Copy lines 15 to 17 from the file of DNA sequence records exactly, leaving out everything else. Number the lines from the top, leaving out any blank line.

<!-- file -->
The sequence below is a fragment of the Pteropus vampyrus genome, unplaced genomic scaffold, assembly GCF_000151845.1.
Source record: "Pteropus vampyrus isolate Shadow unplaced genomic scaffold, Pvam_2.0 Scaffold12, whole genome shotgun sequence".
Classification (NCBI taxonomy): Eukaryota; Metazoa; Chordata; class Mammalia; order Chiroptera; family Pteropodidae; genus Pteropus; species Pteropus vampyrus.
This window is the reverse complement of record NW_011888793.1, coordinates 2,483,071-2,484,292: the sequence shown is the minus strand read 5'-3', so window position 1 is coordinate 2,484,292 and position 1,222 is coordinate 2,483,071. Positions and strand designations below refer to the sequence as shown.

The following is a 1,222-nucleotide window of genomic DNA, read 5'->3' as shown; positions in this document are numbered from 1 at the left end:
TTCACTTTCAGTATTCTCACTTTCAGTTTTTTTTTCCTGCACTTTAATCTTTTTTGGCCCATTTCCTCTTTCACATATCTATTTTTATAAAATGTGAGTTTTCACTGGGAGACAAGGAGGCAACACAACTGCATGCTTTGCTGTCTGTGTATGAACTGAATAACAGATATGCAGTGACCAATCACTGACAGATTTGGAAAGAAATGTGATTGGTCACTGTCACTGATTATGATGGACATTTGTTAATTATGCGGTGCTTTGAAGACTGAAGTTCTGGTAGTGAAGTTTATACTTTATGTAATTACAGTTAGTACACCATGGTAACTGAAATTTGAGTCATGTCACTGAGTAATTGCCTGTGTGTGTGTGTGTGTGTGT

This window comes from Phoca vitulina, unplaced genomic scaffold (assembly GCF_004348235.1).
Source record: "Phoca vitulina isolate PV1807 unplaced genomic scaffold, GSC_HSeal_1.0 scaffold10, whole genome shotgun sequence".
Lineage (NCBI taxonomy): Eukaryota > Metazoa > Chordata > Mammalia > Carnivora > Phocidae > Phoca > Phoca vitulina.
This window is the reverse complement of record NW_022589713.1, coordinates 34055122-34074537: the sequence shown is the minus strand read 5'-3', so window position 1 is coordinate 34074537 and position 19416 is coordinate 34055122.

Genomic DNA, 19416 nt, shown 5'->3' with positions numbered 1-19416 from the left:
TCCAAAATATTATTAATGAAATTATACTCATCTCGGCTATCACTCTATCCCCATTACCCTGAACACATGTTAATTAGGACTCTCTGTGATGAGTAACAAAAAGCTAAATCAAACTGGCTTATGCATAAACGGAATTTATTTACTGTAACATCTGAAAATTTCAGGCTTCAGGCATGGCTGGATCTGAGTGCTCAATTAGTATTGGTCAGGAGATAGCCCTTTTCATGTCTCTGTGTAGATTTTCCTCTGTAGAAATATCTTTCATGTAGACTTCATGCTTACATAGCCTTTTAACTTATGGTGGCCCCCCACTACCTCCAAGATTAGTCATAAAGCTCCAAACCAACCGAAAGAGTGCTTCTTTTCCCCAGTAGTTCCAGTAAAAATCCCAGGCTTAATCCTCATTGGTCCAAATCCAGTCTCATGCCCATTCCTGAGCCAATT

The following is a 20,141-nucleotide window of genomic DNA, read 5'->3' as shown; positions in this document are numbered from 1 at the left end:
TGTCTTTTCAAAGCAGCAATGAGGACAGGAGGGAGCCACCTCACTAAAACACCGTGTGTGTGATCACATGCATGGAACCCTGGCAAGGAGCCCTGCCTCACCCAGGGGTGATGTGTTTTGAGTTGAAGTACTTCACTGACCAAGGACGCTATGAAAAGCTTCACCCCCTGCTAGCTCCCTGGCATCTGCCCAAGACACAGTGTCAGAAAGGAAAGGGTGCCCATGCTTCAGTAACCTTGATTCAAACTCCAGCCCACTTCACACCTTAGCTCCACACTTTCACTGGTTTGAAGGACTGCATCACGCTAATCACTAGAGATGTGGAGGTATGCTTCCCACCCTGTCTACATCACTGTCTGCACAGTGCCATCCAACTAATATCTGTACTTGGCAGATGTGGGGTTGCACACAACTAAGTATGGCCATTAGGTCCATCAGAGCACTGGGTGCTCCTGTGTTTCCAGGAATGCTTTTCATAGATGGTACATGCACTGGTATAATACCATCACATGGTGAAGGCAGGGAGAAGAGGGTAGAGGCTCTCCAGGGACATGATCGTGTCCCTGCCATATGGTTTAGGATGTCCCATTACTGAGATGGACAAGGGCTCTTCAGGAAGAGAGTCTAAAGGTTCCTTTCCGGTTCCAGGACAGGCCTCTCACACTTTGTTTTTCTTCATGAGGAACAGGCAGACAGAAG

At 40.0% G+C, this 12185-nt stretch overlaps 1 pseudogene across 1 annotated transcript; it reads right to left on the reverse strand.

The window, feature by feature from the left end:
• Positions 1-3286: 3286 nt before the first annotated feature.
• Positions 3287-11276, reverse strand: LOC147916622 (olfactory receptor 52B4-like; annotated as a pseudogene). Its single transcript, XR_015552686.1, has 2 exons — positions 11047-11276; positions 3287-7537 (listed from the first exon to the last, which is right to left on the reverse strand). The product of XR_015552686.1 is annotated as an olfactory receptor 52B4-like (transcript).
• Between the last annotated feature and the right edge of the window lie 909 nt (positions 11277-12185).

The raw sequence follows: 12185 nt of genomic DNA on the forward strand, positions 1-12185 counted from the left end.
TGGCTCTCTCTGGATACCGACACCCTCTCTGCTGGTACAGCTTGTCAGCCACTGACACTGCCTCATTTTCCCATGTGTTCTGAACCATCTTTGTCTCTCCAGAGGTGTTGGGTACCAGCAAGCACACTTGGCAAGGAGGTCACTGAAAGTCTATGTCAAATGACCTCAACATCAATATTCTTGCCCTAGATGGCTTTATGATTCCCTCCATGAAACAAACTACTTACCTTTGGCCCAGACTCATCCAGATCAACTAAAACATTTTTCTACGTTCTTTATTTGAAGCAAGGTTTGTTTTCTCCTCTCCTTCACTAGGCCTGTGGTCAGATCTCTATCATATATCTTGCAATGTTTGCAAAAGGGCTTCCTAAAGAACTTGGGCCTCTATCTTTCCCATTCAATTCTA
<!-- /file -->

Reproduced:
At 40.0% G+C, this 12185-nt stretch overlaps 1 pseudogene across 1 annotated transcript; it reads right to left on the reverse strand.

The window, feature by feature from the left end:
• Positions 1-3286: 3286 nt before the first annotated feature.